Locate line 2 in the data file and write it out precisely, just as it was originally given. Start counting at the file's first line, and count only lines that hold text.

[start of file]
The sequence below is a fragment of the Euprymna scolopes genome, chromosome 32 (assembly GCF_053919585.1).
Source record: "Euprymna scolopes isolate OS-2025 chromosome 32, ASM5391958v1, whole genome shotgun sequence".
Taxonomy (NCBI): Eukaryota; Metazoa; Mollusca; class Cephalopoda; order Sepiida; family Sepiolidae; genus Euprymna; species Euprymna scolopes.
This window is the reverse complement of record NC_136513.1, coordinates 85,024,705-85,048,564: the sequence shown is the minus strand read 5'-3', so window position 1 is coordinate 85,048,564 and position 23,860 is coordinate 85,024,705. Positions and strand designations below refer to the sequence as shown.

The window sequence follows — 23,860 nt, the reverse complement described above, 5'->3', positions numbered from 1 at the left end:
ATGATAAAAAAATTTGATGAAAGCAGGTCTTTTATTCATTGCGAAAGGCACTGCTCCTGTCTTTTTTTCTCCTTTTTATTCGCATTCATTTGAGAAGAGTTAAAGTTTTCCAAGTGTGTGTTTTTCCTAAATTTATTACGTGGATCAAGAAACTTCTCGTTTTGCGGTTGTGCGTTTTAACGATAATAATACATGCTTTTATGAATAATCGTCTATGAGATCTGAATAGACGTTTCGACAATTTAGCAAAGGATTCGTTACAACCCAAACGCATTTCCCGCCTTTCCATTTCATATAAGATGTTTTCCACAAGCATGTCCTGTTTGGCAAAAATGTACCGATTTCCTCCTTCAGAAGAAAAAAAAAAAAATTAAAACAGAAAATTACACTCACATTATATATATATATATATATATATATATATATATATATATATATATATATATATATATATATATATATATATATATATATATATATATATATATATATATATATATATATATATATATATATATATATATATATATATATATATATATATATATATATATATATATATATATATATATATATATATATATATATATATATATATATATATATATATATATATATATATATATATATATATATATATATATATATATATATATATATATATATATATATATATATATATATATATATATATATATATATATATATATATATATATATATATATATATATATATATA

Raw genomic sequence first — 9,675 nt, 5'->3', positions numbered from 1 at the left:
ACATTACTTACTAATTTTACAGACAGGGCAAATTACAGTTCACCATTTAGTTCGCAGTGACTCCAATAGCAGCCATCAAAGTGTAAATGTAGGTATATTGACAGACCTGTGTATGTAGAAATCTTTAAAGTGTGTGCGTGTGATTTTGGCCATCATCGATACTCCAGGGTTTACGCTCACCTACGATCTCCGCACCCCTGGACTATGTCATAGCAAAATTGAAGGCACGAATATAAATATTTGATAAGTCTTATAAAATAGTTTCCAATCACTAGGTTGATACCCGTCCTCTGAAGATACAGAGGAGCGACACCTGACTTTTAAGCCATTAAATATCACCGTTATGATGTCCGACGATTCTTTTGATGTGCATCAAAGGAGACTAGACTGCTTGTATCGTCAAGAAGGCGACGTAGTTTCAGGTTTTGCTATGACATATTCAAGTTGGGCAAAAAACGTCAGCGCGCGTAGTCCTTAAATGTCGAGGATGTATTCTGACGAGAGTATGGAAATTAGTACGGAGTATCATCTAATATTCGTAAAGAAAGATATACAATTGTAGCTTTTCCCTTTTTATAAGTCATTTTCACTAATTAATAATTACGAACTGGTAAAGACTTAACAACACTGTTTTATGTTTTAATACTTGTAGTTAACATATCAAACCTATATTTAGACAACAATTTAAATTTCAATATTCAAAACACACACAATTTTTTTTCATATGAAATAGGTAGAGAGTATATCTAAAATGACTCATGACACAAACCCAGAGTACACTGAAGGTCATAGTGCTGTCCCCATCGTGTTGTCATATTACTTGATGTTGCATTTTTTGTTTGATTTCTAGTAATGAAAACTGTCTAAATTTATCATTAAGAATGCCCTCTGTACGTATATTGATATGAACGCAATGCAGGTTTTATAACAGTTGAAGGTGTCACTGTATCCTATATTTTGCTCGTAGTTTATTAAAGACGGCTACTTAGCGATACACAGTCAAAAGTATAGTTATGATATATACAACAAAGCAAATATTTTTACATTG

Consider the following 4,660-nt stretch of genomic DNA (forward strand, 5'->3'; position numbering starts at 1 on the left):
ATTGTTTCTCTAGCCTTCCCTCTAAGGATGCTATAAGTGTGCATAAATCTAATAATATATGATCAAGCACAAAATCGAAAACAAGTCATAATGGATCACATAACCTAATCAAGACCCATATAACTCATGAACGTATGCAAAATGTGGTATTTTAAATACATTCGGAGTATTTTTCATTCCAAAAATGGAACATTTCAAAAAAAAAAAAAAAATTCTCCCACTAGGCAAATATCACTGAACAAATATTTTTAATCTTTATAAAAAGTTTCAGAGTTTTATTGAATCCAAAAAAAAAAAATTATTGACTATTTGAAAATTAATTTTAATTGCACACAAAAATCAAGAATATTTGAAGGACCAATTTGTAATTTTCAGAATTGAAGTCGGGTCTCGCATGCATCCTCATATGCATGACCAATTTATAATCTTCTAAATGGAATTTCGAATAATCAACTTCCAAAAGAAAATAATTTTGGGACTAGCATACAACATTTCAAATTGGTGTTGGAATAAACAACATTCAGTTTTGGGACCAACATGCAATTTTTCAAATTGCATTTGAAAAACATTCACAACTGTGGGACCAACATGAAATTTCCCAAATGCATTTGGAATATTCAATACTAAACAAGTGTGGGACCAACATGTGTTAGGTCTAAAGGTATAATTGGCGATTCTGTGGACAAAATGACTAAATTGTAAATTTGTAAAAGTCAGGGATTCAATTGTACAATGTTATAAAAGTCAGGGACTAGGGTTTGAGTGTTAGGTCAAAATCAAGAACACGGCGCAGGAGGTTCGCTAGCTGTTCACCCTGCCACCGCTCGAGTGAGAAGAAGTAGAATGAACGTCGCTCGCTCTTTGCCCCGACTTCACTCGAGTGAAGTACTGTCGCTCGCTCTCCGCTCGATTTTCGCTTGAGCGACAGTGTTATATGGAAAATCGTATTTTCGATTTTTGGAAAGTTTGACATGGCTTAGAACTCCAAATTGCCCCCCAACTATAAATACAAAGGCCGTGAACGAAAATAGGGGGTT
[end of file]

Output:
Source record: "Euprymna scolopes isolate OS-2025 chromosome 32, ASM5391958v1, whole genome shotgun sequence".